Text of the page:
Two times Donna Rodriguez appeared in court to testify against a suspected prowler who never appeared. Twice more she was ready to appear but was told by court officials she wasn't needed.

The fifth time, the day her Army sergeant husband left for Korea, Rodriguez missed a court date herself and was arrested, fingerprinted, photographed with a number under her chin and saddled with a police record.

She is scheduled to appear before an Anne Arundel County judge again Wednesday, this time to defend herself against a contempt of court citation.

The defendant she was to testify against is scheduled for trial the same day.

"I keep trying to tell everyone that it's a mistake . . . a misunderstanding," said Rodriguez, almost in tears as she talked of her arrest Sept. 27. "And going to trial Wednesday is just another humiliation."

Rodriguez said she notified the District Court Clerk's office weeks before the Aug. 15 trial date that she could not appear and was told the case would be postponed.

But a spokesman for the clerk's office in Glen Burnie, where the case was scheduled, said that's impossible because there is no notice of her phone call in the file.

Prosecutors in the Anne Arundel County state's attorneys office are sympathetic to her plight but said Rodriguez' fate is up to the judge.

And Rodriguez herself is worried that "it's now my word against the whole court system's."

Her odyssey through the criminal justice system began last Jan. 29 when she was babysitting at a friend's home in the Millersville area, not far from Fort Meade Army Base where she lives, and heard some noises outside. When a strange man rang the bell but couldn't explain why he was there, she called police.

A suspect, Jesse Christopher, was arrested inside her car and charged with tampering with a motor vehicle and larceny, according to Assistant State's Attorney Frederick Paone.

Rodriguez said she soon received a summons to appear in court, and on March 28 she took the day off from her job as a cashier and sat for about two hours in a Glen Burnie courtroom.

"When the case was called, the state's attorney got up and said the defendant was still under observation at Crownsville (State Hospital), Rodriguez said. "I figured maybe they just found out about that."

Rodriguez soon got another notice from the clerk's office to appear, and she said she dutifully went off to court on April 25.

"I got there, but nobody I recognized was around," Rodriguez recalled. "I sat through a few cases and then asked the clerk what was going on. 'It's been rescheduled,' they told me. 'Didn't you get a notice?'"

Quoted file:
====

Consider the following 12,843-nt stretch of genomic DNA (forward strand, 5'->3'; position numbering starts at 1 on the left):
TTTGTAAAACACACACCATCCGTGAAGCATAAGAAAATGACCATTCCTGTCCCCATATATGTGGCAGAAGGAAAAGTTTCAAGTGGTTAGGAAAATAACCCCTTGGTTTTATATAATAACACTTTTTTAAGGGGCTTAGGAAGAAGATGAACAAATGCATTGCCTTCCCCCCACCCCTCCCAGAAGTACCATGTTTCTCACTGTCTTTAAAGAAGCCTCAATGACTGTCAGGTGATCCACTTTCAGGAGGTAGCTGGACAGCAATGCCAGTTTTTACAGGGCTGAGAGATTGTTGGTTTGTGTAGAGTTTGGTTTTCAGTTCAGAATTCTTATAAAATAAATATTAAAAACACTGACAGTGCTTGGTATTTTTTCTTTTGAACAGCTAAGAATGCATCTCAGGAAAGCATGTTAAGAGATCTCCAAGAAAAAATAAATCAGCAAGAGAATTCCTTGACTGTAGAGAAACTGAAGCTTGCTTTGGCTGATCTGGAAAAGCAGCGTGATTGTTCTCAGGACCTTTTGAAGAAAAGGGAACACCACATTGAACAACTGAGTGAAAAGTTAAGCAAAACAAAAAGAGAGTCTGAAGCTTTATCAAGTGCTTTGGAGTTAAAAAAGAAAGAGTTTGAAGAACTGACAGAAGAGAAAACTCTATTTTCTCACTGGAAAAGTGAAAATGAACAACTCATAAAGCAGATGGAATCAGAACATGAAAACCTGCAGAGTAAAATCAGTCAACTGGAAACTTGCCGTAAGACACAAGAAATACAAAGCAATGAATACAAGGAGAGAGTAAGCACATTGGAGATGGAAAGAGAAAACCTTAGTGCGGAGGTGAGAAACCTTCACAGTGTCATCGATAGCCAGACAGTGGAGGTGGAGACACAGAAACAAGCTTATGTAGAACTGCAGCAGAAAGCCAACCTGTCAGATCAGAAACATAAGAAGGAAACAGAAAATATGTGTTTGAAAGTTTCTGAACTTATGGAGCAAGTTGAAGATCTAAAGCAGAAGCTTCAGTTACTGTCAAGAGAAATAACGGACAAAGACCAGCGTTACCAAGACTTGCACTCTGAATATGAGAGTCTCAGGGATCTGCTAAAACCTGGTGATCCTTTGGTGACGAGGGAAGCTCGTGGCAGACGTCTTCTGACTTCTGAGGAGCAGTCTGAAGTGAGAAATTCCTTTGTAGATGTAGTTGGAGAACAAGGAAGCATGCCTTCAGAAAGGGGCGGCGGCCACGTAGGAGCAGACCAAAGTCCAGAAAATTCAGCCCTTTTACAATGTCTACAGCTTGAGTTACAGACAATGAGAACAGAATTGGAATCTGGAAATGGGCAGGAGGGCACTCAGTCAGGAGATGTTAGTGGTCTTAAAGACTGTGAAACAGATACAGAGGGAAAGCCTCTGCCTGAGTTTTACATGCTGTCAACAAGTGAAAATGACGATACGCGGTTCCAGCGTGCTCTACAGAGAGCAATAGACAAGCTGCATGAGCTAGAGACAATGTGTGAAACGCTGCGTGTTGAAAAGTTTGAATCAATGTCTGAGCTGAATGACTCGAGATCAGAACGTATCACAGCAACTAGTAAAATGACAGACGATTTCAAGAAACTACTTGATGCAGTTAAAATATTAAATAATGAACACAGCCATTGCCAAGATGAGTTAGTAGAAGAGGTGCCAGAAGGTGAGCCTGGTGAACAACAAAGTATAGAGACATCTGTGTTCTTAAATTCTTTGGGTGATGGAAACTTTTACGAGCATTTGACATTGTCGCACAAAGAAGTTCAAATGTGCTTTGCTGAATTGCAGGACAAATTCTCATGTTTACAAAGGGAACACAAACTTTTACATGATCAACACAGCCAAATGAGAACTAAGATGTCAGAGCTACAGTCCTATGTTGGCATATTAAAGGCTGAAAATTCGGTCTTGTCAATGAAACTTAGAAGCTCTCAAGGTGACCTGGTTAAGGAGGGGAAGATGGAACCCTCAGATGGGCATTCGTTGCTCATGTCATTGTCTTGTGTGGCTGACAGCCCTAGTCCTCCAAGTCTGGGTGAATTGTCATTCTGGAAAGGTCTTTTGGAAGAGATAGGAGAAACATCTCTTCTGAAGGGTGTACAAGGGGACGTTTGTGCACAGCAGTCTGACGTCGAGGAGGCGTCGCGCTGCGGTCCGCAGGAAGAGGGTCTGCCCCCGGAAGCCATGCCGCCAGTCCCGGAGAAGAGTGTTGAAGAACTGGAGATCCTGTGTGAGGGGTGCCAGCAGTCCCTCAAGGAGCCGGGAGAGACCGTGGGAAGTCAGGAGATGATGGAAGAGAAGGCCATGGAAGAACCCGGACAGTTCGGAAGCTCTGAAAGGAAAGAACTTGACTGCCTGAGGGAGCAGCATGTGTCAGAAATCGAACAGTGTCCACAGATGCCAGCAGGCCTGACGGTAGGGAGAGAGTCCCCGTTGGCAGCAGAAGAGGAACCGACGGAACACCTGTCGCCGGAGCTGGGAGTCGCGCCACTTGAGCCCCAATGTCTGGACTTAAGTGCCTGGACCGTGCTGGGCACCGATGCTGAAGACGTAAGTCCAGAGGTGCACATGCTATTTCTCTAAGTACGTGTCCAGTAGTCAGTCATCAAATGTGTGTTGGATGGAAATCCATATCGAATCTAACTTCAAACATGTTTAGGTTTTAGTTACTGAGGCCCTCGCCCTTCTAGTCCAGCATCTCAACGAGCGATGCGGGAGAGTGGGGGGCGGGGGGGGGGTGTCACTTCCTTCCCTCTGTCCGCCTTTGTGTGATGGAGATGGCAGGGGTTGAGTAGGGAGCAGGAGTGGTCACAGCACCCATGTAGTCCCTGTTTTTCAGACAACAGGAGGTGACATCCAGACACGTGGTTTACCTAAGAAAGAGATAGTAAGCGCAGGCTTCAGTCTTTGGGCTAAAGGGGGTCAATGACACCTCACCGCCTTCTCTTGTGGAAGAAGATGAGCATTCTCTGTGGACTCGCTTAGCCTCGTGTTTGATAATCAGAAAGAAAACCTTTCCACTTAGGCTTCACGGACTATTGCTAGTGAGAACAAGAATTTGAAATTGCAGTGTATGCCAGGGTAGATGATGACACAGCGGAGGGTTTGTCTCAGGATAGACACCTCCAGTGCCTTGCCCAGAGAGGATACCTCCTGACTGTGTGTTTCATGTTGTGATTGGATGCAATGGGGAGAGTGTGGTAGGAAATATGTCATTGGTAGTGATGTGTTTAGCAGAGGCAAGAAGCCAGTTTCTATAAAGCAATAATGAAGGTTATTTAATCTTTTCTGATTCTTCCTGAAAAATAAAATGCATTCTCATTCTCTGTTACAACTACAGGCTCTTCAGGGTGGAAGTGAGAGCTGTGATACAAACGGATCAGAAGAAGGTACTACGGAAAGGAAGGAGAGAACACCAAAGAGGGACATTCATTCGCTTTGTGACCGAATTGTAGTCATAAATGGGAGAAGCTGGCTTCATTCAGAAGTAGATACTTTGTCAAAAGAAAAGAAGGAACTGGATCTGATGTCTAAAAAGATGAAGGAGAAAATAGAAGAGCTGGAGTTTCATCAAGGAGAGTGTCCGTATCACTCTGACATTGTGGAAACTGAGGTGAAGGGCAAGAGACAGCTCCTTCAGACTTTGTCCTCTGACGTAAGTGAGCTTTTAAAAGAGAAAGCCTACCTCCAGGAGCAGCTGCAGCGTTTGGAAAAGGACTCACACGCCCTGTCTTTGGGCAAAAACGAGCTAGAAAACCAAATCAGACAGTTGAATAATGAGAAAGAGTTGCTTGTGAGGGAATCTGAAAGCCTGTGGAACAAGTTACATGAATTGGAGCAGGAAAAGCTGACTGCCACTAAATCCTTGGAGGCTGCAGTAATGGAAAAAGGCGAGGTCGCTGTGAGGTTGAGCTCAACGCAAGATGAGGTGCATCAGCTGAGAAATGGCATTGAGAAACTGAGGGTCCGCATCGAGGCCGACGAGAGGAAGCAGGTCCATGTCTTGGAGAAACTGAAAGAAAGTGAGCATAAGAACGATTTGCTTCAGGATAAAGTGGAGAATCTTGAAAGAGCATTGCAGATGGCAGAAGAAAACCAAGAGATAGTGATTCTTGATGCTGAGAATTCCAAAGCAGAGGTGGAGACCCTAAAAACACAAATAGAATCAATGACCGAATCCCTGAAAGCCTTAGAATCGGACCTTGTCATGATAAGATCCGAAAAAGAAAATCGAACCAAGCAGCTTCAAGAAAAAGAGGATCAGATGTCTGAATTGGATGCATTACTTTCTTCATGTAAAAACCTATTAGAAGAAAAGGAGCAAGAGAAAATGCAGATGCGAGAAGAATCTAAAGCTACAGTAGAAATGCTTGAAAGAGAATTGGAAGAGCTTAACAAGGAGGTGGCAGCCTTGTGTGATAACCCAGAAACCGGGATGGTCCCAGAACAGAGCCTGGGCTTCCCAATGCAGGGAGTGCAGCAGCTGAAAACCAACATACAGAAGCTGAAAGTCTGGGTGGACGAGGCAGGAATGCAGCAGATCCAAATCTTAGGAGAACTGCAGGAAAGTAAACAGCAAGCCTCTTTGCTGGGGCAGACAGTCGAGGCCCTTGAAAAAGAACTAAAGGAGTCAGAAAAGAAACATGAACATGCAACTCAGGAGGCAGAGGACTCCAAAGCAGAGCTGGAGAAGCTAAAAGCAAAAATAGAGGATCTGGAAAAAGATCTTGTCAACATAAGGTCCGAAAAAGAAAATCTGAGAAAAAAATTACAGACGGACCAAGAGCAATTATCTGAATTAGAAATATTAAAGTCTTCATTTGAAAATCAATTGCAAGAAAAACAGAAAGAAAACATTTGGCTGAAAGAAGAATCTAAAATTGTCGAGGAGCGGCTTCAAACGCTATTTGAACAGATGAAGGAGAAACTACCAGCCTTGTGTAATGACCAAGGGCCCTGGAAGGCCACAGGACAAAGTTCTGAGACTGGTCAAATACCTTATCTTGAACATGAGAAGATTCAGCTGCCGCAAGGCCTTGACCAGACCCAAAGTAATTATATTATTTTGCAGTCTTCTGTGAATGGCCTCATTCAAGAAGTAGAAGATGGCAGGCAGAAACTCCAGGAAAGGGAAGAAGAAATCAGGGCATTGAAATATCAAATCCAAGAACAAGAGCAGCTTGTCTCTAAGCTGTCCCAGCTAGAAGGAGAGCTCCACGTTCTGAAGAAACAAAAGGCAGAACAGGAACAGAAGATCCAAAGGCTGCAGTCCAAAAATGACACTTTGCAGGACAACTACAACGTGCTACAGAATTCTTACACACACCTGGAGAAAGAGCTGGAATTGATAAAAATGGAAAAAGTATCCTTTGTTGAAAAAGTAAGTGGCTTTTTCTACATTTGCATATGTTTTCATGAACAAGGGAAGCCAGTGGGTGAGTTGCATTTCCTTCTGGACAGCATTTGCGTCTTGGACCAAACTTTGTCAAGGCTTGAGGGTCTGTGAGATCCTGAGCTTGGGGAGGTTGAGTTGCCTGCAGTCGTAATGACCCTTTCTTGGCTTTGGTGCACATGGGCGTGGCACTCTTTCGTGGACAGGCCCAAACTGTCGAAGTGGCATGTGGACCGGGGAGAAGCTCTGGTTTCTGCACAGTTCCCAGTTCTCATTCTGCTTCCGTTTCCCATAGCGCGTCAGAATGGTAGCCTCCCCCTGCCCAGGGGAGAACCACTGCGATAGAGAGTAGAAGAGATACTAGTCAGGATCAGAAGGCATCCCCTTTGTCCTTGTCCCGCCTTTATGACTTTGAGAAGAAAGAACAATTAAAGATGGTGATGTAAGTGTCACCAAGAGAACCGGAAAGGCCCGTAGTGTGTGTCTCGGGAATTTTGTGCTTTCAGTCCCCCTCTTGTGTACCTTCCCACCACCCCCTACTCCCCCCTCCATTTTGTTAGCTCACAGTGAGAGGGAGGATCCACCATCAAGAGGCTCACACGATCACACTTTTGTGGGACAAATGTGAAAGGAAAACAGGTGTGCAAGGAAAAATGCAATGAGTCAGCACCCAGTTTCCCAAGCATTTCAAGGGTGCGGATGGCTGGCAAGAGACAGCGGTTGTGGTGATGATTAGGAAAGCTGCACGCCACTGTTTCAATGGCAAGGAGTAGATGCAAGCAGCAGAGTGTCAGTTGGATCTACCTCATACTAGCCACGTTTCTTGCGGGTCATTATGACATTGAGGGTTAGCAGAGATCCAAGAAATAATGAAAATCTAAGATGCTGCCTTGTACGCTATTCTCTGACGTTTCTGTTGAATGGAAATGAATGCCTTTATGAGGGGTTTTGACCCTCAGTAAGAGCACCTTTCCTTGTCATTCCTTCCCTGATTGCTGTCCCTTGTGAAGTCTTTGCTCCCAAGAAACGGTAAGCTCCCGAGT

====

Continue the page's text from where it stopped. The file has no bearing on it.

Rodriguez -- out another day's pay -- trooped home. When she did get the change-of-trial notice, a date on the bottom showed it had been issued on April 24 -- one day before her scheduled appearance.

The trial was rescheduled for June 20, then postponed again to July 18 because the defendant was still in the state hospital, according to prosecutor Paone.

But the investigating police officer was going to be on vacation July 18, so the case was rescheduled again, Paone said after checking the file.

Rodriguez said she could have appeared in June or July, but that final Aug. 15 date was impossible, so she called the clerk's office.

Ramona Fox, who heads the clerk's criminal section in Glen Burnie, said a clerk would tell any caller seeking a postponement to send a letter to the court.

But Rodriguez said that a clerk, whose name she never thought to ask, told her "everything would be fine."

On Aug. 15, while Rodriguez was seeing her husband off, the Christopher case came up for trial and a prosecutor called her name. When he heard no reply, he asked the judge to issue a warrant for her arrest, Paone recounted.

"This never would have happened if we had heard from her," Paone said.

More than a month later, on Sept. 27, Rodriguez was at work when she learned from a friend at Fort Meade that the military police were looking for her.

She left work, went to their headquarters and was told there was a warrant out charging her with failure to appear in court as a witness.

She hurried to the county police station in Millersville "to get everything straightened out," Rodriguez recalled recently.

But things aren't straight yet.

Rodriguez found herself in the police station basement being questioned by an officer, photographed and fingerprinted, she recalled.

"It didn't even hit me, until he asked me to stand up and have my picture taken, that I was under arrest," she said.

"They put these numbers under my chin and made me look this way and that way. I felt terrible."

Her hands quivering and her eyes close to tears, Rodriguez was locked in a special section of the jail, where she was offered a telephone and told to call someone who could pay her $100 bond.

About two hours later, her mother posted her bail and Rodriguez was set free.

Rodriguez quickly sought help from the prosecutor's office, where she spoke to Assistant State's Attorney, William Roessler.

Roessler said he believed her and tried to get the case dismissed, but District Court Judge Vernon Neilson, who issued the arrest warrant, wanted to see Rodriguez in court.

Roessler said the prosecutors will do what they can to help her because the case was postponed so many times and Rodriguez made "such a conscientious effort" to appear.

But Rodriguez found little comfort yesterday in those assurances.

"I always put down people who said they didn't want to get involved when there was a crime," she said. "But I'd never say that again."